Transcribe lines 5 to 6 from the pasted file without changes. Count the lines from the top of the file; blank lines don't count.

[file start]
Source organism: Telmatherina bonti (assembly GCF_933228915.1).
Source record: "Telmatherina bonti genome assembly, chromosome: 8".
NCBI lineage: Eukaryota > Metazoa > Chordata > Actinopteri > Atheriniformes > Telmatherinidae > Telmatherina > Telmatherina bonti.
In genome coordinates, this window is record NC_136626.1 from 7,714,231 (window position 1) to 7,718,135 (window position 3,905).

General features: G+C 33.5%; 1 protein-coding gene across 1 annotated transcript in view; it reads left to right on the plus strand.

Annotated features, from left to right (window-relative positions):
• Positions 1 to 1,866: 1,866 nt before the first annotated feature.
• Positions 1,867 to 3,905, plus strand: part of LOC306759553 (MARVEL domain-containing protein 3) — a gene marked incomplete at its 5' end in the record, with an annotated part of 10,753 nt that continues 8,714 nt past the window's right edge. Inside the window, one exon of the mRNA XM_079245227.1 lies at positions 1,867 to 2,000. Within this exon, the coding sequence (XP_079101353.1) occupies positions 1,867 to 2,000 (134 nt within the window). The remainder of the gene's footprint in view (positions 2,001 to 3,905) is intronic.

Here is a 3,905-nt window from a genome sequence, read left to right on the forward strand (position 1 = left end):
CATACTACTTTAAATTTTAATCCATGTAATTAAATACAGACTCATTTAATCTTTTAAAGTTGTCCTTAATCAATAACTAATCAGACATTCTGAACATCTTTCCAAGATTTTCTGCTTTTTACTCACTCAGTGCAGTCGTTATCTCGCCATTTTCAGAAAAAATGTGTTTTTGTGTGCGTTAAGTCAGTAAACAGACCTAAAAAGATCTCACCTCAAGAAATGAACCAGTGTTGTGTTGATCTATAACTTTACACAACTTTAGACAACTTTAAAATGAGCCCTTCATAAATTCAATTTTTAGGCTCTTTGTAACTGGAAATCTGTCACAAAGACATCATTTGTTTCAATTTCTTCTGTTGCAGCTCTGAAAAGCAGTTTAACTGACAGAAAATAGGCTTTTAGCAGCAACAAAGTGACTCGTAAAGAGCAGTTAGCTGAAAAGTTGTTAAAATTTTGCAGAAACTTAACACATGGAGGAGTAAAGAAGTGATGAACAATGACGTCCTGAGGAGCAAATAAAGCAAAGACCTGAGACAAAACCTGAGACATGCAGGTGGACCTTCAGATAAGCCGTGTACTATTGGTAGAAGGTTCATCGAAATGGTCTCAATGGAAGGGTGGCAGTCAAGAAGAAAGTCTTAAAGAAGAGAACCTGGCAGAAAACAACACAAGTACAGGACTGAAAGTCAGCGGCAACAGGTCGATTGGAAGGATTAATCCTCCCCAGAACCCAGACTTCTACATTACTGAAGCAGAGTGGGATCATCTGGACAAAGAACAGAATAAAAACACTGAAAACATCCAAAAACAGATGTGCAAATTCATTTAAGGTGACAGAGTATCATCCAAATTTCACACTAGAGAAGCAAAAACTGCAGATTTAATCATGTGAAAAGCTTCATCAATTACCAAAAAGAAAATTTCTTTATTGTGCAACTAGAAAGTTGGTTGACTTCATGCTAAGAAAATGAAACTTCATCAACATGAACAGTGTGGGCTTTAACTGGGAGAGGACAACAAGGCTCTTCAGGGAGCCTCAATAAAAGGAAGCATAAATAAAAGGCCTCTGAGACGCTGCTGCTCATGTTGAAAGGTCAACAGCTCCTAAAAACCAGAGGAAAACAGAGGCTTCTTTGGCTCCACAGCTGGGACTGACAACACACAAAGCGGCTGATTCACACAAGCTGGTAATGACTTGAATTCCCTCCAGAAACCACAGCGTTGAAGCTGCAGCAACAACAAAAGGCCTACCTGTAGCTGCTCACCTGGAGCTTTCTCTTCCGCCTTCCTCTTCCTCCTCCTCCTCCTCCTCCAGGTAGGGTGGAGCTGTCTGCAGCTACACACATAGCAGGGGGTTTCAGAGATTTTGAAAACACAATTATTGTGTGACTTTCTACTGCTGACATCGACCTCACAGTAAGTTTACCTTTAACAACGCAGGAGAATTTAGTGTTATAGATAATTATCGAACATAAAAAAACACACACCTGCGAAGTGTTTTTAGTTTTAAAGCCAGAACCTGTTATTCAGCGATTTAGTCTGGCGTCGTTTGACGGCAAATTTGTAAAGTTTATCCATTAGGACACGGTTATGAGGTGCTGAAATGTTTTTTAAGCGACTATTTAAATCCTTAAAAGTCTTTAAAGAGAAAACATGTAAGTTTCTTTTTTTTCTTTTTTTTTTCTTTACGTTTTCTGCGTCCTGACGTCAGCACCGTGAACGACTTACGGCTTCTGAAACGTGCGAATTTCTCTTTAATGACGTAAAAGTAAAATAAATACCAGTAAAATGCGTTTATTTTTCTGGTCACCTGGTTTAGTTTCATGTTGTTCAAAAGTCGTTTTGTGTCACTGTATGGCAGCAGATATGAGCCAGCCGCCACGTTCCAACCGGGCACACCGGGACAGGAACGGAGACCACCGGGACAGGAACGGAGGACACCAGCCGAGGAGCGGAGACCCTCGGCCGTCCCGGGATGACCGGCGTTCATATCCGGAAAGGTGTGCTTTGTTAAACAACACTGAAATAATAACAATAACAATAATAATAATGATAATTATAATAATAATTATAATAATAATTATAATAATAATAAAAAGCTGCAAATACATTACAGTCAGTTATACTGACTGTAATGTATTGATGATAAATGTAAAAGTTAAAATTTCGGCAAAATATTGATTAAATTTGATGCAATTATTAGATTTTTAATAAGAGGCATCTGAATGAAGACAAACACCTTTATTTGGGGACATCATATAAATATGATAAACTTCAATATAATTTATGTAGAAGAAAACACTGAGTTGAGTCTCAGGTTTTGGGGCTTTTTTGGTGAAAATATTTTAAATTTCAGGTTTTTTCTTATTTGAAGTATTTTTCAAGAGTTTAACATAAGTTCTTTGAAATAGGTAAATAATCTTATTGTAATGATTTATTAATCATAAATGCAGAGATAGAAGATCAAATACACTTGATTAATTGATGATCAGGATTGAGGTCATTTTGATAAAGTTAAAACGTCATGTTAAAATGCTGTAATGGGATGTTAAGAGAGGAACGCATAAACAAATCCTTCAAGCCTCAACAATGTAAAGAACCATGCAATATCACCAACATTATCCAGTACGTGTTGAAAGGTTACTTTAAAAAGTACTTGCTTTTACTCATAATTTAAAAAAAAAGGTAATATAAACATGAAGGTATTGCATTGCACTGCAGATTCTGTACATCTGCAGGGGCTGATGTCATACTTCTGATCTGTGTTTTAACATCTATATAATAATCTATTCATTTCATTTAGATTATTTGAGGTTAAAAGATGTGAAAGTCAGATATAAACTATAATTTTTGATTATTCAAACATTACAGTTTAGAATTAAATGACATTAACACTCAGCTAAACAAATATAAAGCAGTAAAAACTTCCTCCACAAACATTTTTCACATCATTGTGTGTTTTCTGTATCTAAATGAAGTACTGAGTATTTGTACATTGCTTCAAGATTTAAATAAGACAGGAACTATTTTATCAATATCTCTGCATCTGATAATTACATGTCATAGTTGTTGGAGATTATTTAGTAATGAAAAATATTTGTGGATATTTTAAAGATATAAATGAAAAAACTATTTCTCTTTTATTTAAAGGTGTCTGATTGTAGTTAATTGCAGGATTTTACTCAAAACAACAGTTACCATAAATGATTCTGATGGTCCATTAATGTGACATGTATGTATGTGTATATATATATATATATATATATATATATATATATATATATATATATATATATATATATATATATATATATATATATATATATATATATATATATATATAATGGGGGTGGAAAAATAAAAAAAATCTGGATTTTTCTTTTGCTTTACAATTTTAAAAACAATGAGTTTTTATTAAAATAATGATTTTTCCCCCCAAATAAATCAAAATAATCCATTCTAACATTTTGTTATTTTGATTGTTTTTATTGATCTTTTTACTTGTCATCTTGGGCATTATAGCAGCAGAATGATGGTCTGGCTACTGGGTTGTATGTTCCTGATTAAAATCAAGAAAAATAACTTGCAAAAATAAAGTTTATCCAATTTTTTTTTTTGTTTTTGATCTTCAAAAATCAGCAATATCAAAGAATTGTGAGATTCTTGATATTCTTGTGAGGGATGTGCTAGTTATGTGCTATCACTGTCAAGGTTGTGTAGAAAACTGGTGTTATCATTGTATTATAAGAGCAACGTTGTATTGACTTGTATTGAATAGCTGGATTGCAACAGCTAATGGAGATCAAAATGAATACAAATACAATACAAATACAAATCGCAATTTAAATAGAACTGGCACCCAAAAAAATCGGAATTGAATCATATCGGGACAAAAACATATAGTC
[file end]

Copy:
General features: G+C 33.5%; 1 protein-coding gene across 1 annotated transcript in view; it reads left to right on the plus strand.

Annotated features, from left to right (window-relative positions):